Effective Nov. 29, the company that comprises Post-Newsweek stations, Kaplan and other non-Washington Post interests, will become Graham Holdings Co., trading under the symbol GHC.
Emily Barr, CEO of the Washington Post Co.’s six-station television division says it wasn’t a bidder for Allbritton’s WJLA Washington and will continue its acquisition strategy. “We pay attention to, and consider, any and all possibilities as they come along, but we’re a very disciplined company and any decision to purchase would be consistent with that philosophy.”
The Washington Post may be the iconic brand on the company’s downtown building, but the sale of its flagship newspaper turns it into more of a holding company of businesses that have little in common — including education, television, home health care and even furnaces. The new company — which will be renamed after the sale is complete — will resemble a mini-Berkshire Hathaway.
The Washington Post Co. announced Monday afternoon that it has agreed to sell its newspaper publishing businesses for $250 million to Amazon.com founder Jeff Bezos. The sale will end four generations of family ownership at the newspaper. The company will retain its six television stations and the Kaplan educational businesses and will be changing its name in connection with the transaction.
Growth in advertising demand across many product categories and increased retransmission revenues combined to offset a $5.3 million decline in political ad revenue.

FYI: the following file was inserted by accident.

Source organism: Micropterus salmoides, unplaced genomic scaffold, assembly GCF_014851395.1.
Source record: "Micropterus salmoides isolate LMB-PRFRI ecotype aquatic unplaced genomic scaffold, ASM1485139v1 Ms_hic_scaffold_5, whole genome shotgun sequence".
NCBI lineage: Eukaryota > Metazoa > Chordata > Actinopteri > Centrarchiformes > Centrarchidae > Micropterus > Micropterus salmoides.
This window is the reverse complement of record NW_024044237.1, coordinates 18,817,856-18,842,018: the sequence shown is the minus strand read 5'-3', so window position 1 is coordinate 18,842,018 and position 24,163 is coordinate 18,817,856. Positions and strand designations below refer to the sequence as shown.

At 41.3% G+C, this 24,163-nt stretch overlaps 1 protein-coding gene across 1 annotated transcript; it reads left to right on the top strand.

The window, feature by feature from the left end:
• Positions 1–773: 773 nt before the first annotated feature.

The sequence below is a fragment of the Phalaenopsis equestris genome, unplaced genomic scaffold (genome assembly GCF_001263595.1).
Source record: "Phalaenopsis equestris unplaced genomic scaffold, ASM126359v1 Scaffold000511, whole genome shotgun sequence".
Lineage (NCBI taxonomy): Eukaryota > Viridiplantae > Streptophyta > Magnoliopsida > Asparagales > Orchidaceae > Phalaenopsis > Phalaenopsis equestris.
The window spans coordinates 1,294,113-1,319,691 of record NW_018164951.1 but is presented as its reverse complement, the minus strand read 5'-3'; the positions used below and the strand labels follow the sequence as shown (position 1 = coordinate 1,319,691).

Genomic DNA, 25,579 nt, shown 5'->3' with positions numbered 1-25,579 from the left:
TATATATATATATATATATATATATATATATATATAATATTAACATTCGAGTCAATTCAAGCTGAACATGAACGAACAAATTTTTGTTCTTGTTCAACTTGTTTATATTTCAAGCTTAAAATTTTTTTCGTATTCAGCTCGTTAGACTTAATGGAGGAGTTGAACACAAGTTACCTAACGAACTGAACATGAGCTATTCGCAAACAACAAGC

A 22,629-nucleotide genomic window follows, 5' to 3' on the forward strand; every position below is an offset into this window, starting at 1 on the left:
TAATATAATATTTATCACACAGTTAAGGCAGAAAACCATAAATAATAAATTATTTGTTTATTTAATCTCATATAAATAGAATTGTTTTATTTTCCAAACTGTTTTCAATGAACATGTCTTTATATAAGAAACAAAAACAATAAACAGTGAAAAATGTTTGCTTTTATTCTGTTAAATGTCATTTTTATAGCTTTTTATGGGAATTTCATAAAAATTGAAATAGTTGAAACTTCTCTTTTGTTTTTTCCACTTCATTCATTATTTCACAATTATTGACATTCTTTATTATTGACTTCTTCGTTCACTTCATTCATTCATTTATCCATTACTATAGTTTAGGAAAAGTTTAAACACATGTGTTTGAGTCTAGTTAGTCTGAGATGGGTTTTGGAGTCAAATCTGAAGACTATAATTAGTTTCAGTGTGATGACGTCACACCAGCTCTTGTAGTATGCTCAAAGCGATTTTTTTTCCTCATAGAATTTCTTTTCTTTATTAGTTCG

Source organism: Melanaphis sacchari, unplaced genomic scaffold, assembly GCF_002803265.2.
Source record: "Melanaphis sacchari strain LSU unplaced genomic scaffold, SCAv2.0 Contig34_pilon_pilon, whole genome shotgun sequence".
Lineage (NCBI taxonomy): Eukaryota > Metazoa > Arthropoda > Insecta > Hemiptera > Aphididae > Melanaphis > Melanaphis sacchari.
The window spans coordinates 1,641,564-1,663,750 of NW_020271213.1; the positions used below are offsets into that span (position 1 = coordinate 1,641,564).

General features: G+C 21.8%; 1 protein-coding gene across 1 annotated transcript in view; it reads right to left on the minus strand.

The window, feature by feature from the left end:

Growth in advertising demand across many product categories and increased retransmission revenues combined to offset a $2.8 million decline in political ad revenue.
Political and Olympics advertising and retransmission consent money are among the drivers. The TV and cable divisions are the only Washington Post Co. segments to post revenue gains.
The increase from last year’s quarter to $106.4 million comes from stronger advertising demand, including political and Olympics, plus retransmission consent gains.
The broadcast TV division is the Washington Post Co.’s only one to report increased operating results as revenue rises to $43.7 million.
The Washington Post Co. said the increase at its broadcast television division reflects improved advertising demand across many product categories, including a $2.2 million increase in political revenue.
A difference of nearly $19 million in political ad revenue from the year-ago quarter is the culprit.
The lack of both Olympics and political ad money from the year-earlier third quarter resulted in the decrease.
The absence of Winter Olympics revenue this year isn’t enough to offset broad increases in other advertising categories.
The drop is attributed to lack of Olympics and political advertising compared to the first quarter of 2010.
Stronger political and automotive advertising performance boosts TV station revenue to $103 million.
Automotive, Olympics and political advertising increases are behind the jump to $83.2 million.